Republicans Have Taken the Senate in an Absolute Bloodbath

Source: AP
Source: AP

The elections were an absolute bloodbath for the Democrats.

Republicans won control of the U.S. Senate in a sweeping series of victories in Tuesday's midterm elections, picking up seats in key states like Iowa, North Carolina, Arkansas and Colorado.

Election night played out almost perfectly for the GOP, as evidence of a Republican wave began to build with the results of each race.

Sen. Mitch McConnell kicked things off in Kentucky, defeating challenger Alison Lundergan Grimes in a race that was called almost immediately after polls closed. McConnell, the current minority leader, is now set to become majority leader in the new GOP-controlled Senate. His victory was expected — Grimes ran a notoriously bad campaign from the start — but set the tenor for the rest of the Republican victories over the course of the night.

Things only got worse for the Democrats. West Virginia was the first Democratic seat to flip, with Republican Shelley Moore Capito winning the race to replace retiring Democratic Sen. Jay Rockefeller. Next was Republican Rep. Tom Cotton's victory in Arkansas, defeating Democratic incumbent Mark Pryor. Mike Rounds' victory in South Dakota marked the third Democratic seat to flip, and Republican victory in Montana brought their gains to four.

Cory Gardner gave the Republicans their fifth victory of the night in Colorado at 10:18 p.m. when the Associated Press called the race in his favor against sitting Democratic Sen. Mark Udall. The race in Colorado was one of the most closely watched in the country, with a fiercely fought campaign focusing on Udall's attempts to emphasize abortion rights and women's issues.

The races in Iowa and North Carolina were the final nails in the Democrats' coffin. GOP candidate Joni Ernst defeated Bruce Braley, bringing Republicans to the six seats needed to wrest control of the Senate. Outlets called the race for Ernst at 11:23 p.m. The race in North Carolina was called soon after, securing the Republicans' victory.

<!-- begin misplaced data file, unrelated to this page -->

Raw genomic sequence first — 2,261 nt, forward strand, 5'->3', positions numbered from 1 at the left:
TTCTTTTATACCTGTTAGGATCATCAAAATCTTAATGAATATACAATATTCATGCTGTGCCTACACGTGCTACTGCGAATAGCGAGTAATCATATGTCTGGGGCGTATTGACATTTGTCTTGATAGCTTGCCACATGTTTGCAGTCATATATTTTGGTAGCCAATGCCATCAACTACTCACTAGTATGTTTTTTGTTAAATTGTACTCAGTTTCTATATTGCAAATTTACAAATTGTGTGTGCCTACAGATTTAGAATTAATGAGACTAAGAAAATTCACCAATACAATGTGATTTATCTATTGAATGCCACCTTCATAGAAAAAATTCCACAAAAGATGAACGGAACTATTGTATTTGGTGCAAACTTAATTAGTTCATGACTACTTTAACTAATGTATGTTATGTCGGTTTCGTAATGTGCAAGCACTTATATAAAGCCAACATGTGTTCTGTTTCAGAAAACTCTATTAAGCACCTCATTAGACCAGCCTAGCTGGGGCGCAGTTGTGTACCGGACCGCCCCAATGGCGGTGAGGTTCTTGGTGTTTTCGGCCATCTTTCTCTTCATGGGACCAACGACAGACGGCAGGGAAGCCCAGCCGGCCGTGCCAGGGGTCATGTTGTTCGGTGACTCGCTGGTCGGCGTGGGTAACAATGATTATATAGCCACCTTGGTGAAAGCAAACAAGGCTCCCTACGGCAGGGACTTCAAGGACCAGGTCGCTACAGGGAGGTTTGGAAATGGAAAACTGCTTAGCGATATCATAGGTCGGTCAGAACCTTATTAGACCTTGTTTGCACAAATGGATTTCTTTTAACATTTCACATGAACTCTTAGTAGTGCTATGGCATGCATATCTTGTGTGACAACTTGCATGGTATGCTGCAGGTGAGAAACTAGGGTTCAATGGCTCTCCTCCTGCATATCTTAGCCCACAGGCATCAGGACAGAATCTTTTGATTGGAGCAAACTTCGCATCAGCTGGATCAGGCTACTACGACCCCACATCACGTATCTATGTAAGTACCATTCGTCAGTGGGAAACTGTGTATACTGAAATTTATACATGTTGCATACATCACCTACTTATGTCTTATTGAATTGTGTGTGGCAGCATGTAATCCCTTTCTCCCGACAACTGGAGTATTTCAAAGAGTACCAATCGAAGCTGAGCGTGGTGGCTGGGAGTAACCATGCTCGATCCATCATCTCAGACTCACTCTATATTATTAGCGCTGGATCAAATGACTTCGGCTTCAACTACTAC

The Republican victory means the party will gain control of both the House of Representatives and the Senate for the first time since 2006. Republicans capitalized on favorable terrain, focusing on vulnerable Democrats who were swept into office on the Obama wave of 2008. Several of their victories were on Democrats' turf — namely Colorado and Iowa, both of which Obama won in 2008 and 2012.

If there's any glimmer of hope for the Democrats, it exists in the fact that Republicans' gains in this year's midterms will likely be short-lived. Just as Democrats were playing defense this year, so too will Republicans be forced to play defense across the Senate map in 2016. Many of the Republican seats that are up for grabs in two years were those won by tea party candidates in 2010, and will be vulnerable with a more diverse and larger electorate that votes in presidential years.

But for now, Republicans are celebrating, and for good reason — they won a sweeping victory in races across the country. Democrats are licking their wounds, and preparing for life in the minority.

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Stefan Becket

Stefan Becket is the editorial director of Policy at Mic. He is based in New York and can be reached at stefan@mic.com.

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